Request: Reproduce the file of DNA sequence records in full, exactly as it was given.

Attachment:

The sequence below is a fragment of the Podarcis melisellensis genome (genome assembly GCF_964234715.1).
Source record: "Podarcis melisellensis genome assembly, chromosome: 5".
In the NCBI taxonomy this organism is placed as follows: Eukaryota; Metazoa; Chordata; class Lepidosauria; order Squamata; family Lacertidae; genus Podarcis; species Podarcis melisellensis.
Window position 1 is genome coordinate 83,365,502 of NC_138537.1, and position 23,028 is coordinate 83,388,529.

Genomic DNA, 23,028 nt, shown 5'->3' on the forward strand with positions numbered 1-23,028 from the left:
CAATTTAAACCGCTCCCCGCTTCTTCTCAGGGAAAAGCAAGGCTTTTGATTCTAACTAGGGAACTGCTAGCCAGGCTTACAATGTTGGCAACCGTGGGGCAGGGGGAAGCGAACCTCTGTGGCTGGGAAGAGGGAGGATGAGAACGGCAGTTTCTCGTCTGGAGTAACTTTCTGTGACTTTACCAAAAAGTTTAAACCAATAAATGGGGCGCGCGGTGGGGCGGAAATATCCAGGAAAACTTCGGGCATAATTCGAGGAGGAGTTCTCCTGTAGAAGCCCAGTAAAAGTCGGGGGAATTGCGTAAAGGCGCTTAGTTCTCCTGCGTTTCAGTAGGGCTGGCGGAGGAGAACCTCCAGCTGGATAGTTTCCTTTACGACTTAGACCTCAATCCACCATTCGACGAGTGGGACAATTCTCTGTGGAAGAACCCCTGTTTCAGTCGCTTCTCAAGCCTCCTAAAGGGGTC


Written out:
The sequence below is a fragment of the Podarcis melisellensis genome (genome assembly GCF_964234715.1).
Source record: "Podarcis melisellensis genome assembly, chromosome: 5".
In the NCBI taxonomy this organism is placed as follows: Eukaryota; Metazoa; Chordata; class Lepidosauria; order Squamata; family Lacertidae; genus Podarcis; species Podarcis melisellensis.
Window position 1 is genome coordinate 83,365,502 of NC_138537.1, and position 23,028 is coordinate 83,388,529.

Genomic DNA, 23,028 nt, shown 5'->3' on the forward strand with positions numbered 1-23,028 from the left:
CAATTTAAACCGCTCCCCGCTTCTTCTCAGGGAAAAGCAAGGCTTTTGATTCTAACTAGGGAACTGCTAGCCAGGCTTACAATGTTGGCAACCGTGGGGCAGGGGGAAGCGAACCTCTGTGGCTGGGAAGAGGGAGGATGAGAACGGCAGTTTCTCGTCTGGAGTAACTTTCTGTGACTTTACCAAAAAGTTTAAACCAATAAATGGGGCGCGCGGTGGGGCGGAAATATCCAGGAAAACTTCGGGCATAATTCGAGGAGGAGTTCTCCTGTAGAAGCCCAGTAAAAGTCGGGGGAATTGCGTAAAGGCGCTTAGTTCTCCTGCGTTTCAGTAGGGCTGGCGGAGGAGAACCTCCAGCTGGATAGTTTCCTTTACGACTTAGACCTCAATCCACCATTCGACGAGTGGGACAATTCTCTGTGGAAGAACCCCTGTTTCAGTCGCTTCTCAAGCCTCCTAAAGGGGTC